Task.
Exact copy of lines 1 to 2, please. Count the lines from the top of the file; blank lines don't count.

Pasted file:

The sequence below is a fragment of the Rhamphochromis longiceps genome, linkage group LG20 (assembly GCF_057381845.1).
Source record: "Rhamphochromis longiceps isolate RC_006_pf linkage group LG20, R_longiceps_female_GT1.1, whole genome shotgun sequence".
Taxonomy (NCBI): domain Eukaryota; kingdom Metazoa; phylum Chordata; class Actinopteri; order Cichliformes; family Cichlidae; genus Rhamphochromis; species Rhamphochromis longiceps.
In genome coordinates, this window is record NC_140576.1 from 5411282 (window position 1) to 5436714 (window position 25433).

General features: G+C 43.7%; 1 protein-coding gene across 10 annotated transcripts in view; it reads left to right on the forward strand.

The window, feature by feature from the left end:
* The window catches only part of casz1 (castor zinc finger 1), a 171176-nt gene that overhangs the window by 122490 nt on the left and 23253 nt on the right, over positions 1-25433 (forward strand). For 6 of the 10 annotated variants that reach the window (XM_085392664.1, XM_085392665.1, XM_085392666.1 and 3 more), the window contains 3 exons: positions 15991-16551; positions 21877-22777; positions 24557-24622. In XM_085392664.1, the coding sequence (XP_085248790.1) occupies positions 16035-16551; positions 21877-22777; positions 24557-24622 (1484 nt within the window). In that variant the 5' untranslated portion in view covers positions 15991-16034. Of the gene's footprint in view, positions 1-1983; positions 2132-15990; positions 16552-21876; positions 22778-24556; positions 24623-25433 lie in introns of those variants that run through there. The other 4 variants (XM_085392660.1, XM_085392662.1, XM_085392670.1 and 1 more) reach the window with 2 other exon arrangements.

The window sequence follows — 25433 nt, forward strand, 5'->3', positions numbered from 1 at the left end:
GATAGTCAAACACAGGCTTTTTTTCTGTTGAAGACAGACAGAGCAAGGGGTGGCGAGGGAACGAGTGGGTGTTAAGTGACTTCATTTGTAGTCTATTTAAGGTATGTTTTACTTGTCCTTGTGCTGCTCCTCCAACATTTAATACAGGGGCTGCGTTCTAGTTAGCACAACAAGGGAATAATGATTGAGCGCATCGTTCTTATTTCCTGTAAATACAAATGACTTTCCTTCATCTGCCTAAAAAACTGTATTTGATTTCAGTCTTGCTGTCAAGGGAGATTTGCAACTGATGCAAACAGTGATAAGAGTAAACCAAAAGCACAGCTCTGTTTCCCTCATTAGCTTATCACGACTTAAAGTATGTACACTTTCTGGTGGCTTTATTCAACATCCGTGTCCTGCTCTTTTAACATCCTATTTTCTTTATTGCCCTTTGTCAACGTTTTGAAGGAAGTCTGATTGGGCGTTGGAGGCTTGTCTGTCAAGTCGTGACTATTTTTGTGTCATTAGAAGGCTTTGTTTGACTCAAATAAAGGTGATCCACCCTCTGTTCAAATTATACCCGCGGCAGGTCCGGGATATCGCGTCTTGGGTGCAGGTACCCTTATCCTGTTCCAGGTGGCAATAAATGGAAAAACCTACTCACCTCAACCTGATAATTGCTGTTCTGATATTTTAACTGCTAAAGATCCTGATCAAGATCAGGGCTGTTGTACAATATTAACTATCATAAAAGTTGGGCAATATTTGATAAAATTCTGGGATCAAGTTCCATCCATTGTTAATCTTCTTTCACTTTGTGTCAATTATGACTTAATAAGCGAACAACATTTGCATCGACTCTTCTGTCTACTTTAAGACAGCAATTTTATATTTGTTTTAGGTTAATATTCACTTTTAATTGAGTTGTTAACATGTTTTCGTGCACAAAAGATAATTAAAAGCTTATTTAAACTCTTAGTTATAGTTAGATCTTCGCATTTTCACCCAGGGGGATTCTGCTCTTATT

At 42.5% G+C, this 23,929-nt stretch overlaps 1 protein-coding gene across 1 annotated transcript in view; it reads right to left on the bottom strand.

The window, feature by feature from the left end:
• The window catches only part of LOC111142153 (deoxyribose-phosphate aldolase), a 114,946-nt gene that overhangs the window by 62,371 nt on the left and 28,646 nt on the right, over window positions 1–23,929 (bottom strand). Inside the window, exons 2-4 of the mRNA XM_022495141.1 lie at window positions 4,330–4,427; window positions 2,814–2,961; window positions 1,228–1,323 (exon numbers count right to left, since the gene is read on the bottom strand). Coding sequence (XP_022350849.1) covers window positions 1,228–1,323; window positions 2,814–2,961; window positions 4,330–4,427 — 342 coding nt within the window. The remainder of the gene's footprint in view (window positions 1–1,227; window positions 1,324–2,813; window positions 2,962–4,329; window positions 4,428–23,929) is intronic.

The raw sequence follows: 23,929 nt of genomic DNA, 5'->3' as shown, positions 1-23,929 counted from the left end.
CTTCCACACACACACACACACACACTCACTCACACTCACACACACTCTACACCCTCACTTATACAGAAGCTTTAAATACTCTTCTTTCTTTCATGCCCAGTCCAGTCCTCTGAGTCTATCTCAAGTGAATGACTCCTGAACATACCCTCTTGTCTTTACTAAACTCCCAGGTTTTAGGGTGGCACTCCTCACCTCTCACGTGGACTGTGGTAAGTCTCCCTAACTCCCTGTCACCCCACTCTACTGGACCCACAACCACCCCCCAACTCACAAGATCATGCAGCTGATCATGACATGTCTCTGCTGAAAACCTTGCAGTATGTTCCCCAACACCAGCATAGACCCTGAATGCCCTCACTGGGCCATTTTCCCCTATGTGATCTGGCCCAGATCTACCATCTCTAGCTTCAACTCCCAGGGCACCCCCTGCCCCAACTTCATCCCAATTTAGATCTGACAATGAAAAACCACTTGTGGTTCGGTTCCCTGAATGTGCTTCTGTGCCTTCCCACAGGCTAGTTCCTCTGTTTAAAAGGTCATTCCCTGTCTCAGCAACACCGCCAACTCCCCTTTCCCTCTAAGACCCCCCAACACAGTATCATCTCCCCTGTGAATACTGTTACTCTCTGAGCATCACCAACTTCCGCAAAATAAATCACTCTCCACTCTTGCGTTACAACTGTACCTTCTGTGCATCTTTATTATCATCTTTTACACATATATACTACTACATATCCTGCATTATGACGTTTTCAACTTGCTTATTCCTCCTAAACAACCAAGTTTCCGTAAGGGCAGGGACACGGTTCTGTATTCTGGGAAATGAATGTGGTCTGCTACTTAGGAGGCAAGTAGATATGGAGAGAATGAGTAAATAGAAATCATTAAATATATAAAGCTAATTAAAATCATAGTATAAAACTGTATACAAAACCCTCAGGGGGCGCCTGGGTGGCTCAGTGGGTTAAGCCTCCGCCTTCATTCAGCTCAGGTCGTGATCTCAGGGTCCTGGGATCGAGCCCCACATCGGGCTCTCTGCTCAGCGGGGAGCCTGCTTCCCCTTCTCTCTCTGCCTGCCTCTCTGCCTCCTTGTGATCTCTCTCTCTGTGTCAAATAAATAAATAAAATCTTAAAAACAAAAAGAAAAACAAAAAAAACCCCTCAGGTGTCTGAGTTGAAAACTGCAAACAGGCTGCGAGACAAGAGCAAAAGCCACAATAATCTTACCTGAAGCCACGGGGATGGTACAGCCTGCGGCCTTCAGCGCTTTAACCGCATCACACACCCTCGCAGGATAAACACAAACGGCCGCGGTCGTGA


The sequence below is a fragment of the Rhamphochromis longiceps genome, linkage group LG20 (assembly GCF_057381845.1).
Source record: "Rhamphochromis longiceps isolate RC_006_pf linkage group LG20, R_longiceps_female_GT1.1, whole genome shotgun sequence".